UCB Conference: Peter Costello discusses adapting to changing times

Peter Costello, former Australian Treasurer, was the keynote speaker at the 2022 UCB National Member Conference and Trade Show.

Costello discussed his experiences in retiring from Government, the impact of Covid, and how he and Australia responded to those changes.

“There are some days that change the world forever. Everyone would remember where they were on 9/11. And if you watched those two aircrafts going into the World Trade Center, you knew your life was going to change. Things were going to be different after.

“I’d say the same about March 2020. Once that virus had escaped in Wuhan, China and Australia had closed its borders, you knew something was going to be different for the rest of your lifetime. Now, the trick, of course, is to know what’s going to be different and what’s going to be the same.”

Peter Costello engaging with Trade Partners at the 2022 UCB Member Conference and Trade Show prior to his keynote address

While Covid negatively impacted a lot of businesses, it also provided opportunity for many others and increased the uptake of new and current technologies.  

“The lockdown and Covid was great for some businesses. It was great for internet commerce. It was great for delivery trucks. We had all of this before. But during the lockdown, we had to learn how to use it. And my view is that digitisation was coming and was always coming. But what Covid and the lockdowns have done is it’s fast tracked it about five years.”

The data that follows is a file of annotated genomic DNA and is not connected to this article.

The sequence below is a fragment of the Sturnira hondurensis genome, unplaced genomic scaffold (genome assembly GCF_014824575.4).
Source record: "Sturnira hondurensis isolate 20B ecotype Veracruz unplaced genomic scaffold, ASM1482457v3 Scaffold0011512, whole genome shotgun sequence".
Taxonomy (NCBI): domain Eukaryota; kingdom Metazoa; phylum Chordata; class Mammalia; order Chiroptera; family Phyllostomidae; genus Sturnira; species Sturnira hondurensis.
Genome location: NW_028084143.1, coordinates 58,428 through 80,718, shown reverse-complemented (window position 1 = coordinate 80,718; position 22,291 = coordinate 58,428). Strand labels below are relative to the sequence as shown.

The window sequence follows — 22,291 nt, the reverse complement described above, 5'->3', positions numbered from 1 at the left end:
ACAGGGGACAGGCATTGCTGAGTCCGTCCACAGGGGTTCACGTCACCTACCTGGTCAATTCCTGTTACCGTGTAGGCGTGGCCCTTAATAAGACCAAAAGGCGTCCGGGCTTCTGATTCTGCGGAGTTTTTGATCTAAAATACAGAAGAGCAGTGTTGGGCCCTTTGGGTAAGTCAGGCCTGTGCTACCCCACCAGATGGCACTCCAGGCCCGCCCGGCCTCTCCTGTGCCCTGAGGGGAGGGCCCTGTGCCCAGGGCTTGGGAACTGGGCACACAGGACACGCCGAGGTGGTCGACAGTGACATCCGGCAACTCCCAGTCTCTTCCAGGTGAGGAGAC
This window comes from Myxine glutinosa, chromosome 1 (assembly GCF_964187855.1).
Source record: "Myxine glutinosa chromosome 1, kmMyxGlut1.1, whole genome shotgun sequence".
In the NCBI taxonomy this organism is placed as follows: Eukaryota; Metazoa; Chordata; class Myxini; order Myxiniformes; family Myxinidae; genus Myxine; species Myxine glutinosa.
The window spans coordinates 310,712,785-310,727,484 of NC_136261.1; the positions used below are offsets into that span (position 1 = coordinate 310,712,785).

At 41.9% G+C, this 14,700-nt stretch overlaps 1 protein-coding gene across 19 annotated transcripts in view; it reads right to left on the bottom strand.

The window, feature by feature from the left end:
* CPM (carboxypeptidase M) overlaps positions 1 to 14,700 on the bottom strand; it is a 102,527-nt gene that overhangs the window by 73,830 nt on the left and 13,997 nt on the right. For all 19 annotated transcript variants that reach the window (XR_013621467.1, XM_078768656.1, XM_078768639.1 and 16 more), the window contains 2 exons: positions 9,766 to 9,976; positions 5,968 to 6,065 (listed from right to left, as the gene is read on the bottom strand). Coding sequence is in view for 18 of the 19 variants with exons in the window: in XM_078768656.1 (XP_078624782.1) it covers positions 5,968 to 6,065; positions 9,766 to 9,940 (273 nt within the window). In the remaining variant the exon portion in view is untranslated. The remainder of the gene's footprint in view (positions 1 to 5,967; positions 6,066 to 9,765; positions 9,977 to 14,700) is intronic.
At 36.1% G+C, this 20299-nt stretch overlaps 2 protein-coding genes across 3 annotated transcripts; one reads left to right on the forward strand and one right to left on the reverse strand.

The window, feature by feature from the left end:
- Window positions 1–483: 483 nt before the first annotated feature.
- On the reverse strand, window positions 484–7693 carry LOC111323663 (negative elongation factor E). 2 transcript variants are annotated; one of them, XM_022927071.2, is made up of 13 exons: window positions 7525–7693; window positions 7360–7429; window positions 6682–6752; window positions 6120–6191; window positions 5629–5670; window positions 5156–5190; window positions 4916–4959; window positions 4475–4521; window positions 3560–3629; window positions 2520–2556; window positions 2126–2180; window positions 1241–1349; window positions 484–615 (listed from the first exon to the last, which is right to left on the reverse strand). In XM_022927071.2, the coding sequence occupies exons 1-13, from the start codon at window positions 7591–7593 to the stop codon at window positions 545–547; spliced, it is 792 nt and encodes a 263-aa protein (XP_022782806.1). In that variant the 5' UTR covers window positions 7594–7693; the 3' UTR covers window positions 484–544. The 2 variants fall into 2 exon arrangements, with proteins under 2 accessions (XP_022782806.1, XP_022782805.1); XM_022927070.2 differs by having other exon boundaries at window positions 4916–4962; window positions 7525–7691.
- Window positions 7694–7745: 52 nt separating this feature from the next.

Costello said that while lockdowns were difficult, Australians coped with it very well.

“Economically, the spring back was very strong. We’re now back to where we were before the pandemic, although we have lost two years of growth. But we’re back to where we were two years ago, our unemployment rate is lower.

“We have an official cash rate of 0.1 per cent, mortgage rates are two and a bit. Australia’s commodities have boomed. Our biggest export, iron ore, is $150 a tonne, it’s unbelievable stuff. Coal is $400 a tonne. Money has been pouring into the country through the sale of our commodities.”

Despite this impressive bounce back, Costello said that the current inflation rate of 5.1 per cent is well above the RBA’s February prediction of 3.5 per cent and warned that it will continue to rise.

“The problem here is that the RBA has consistently underestimated inflation. Now inflation has crept up on us. This means one thing, and one thing only, interest rates are rising. The next meeting of the RBA is next week, and they know that interest rates will rise, the only question is whether they do it before or after the election.”

Costello predicts interest rates to rise two or three percent, and that people should bake in this rise in their business loans and home mortgage loans. He said the current government debt, which sits at $1 trillion this year, is carried very differently at one or two per cent interest rates than it is at three or four.

“The government’s going to have to tighten its belt. We went through the party phase, now the punchbowl is being taken away. It’s being taken away on interest rates, being taken away on credit creation, and it’s going to have to be taken away in relation to the budget. We’re readjusting to the way things were.”

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